In a time signature of 3/4 (three by four), what is the name given to the 3 and the 4? I know it in my own language, but can't find the answer for the English equivalent.


The entire symbol that defines the meter of a measure of music is called a time signature.

To my knowledge, English does not have specific words to refer to the top and bottom numbers, though some people may use the words 'numerator' and 'denominator', respectively, as if it were a mathematical fraction. I do not recommend this (since time signatures have nothing to do with fractions).

If I needed to give names to the top and bottom numbers I would call them 'measure length' and 'subdivision quantifier,' but usually it's not necessary to do this--or at least, we have enough other ways in English to talk about musical meter and the time signature that it's not necessary to refer to those numbers directly.

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    I meant measure. I sometime confuse the music terminology names in English. That's very odd for me to know since I am used to have specific names for that. By curiosity, if I was to translate the names I am used to use to to English, the numerator would be unit of tempo and the denominator would be unit of measure. Thanks for your reply. – nunos Jun 27 '12 at 14:33
  • Time signatures have everything to do with fractions. – General Nuisance Jan 23 '17 at 15:44
  • @GeneralNuisance I graciously invite you to support your argument instead of making an unhelpful contradiction. – NReilingh Jan 23 '17 at 15:51
  • I thought it was something that was generally accepted, but I will explain (a quick google search has brought my attention to that it's not, so it's worth my time). A fraction is made of a numerator and a denominator. Numerator, as my math text book defines it, is how many "things" are in a fraction. Denominator, it defines as "the type of things" in a fraction. A time signature describes a measure. It doesn't necessarily have to equal 1 to equal one whole measure, however, when you think of it this way, the parallels are strong. Fractions can be equivalent... – General Nuisance Jan 23 '17 at 15:59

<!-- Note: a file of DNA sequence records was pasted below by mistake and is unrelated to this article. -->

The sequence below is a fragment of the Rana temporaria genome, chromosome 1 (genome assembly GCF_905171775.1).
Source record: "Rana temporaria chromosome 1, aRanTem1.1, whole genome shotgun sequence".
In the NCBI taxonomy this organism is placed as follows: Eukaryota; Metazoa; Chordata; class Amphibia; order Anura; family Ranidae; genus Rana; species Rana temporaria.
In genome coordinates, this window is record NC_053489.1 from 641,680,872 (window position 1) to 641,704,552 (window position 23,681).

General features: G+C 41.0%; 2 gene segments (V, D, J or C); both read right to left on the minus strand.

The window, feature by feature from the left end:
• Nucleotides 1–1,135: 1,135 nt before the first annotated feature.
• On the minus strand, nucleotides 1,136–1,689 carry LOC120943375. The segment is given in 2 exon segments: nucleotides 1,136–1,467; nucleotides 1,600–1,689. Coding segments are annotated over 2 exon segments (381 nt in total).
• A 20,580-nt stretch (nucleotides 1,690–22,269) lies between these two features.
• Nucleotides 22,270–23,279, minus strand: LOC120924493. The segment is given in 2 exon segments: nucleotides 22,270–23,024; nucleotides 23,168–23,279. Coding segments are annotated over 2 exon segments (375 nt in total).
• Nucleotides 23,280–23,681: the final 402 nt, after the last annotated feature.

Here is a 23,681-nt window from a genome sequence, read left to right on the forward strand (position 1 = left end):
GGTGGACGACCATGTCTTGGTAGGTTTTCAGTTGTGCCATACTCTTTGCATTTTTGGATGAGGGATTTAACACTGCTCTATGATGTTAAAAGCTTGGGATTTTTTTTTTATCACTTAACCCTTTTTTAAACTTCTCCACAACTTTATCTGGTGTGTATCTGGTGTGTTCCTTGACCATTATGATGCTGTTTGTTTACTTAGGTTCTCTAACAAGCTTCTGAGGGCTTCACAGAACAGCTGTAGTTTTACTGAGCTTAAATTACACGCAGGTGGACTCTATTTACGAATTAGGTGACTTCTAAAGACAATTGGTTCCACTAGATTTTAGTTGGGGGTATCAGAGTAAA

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    Thank you. I see your point and can appreciate those parallels. I usually think of a fraction as a ratio or a quotient, rather than the two separate attributes that describe that quotient. Both are valid interpretations, of course. My argument is mainly that applying concepts of elementary math to musical meter can easily cause confusion to a learning musician. 6/8 and 3/4 are mathematically and durationally equivalent, but are musically different, and should not be played or notated in the same way (beaming, chiefly). – NReilingh Jan 23 '17 at 17:18

If you really need single words, I'd recommend 'count' and 'quantum'. If it isn't obvious which is which, then this is a bad suggestion.


There are no specific names, although that would be nice. The numerator is beats per bar. The denominator is the note duration of a beat. So 3/4 means 3 beats per bar, where quarter note is a beat.

Also, although tempo is specificed in beats per minute, it actually means QUARTER notes per minute. Even if the beat is not a quarter note per the time signature.

  • Tempo can be specified with something other than quarter notes, and in the absence of specification I would be loath to assume that "40 bpm" for a piece in 3/8 means anything other than forty 8ths per minute (for example). – user28 Jun 27 '12 at 17:02
  • That last part isn't really true--tempo markings are either going to be unambiguously marked for a quarter-note-beat meter, or will include a note value to show what kind of note gets what BPM value. For example, 6/8 time will be marked q.=60 or e=180. – NReilingh Jun 27 '12 at 17:16
  • I'm pretttttty sure that if there's no q.=99 or e=99 specified, then the sTANDARD is quarter notes per minute regardless of time signature's beat duration... and I'm absolutely positive that in a midi file, tempo values are ALWAYS quarter notes per minute regardless of time signature. – Stephen Hazel Jun 27 '12 at 17:56
  • In musical notation, a metronome marking is always specified as "M.M." (for "Maelzel's Metronome") followed by a picture of a note, an equals sign and a number. The note may or may not be a quarter note. 6/8 time is usually 2 beats per measure, not 6. Dance music is almost always either 4/4 (quarter note beat), 3/4 (quarter note beat), 2/4 (quarter note beat) or 6/8 (dotted quarter note beat). – Mark Lutton Jun 27 '12 at 21:59
  • The MIDI spec should NOT be used as a guide to real music. Seriously. A piece of music in 5/16 with an ambiguous time signature is NEVER going refer to the quarter note, since it's practically useless for figuring out how to actually play the thing. It's either going to be the entire measure, an eighth note, or a dotted eighth. – NReilingh Jun 28 '12 at 4:48

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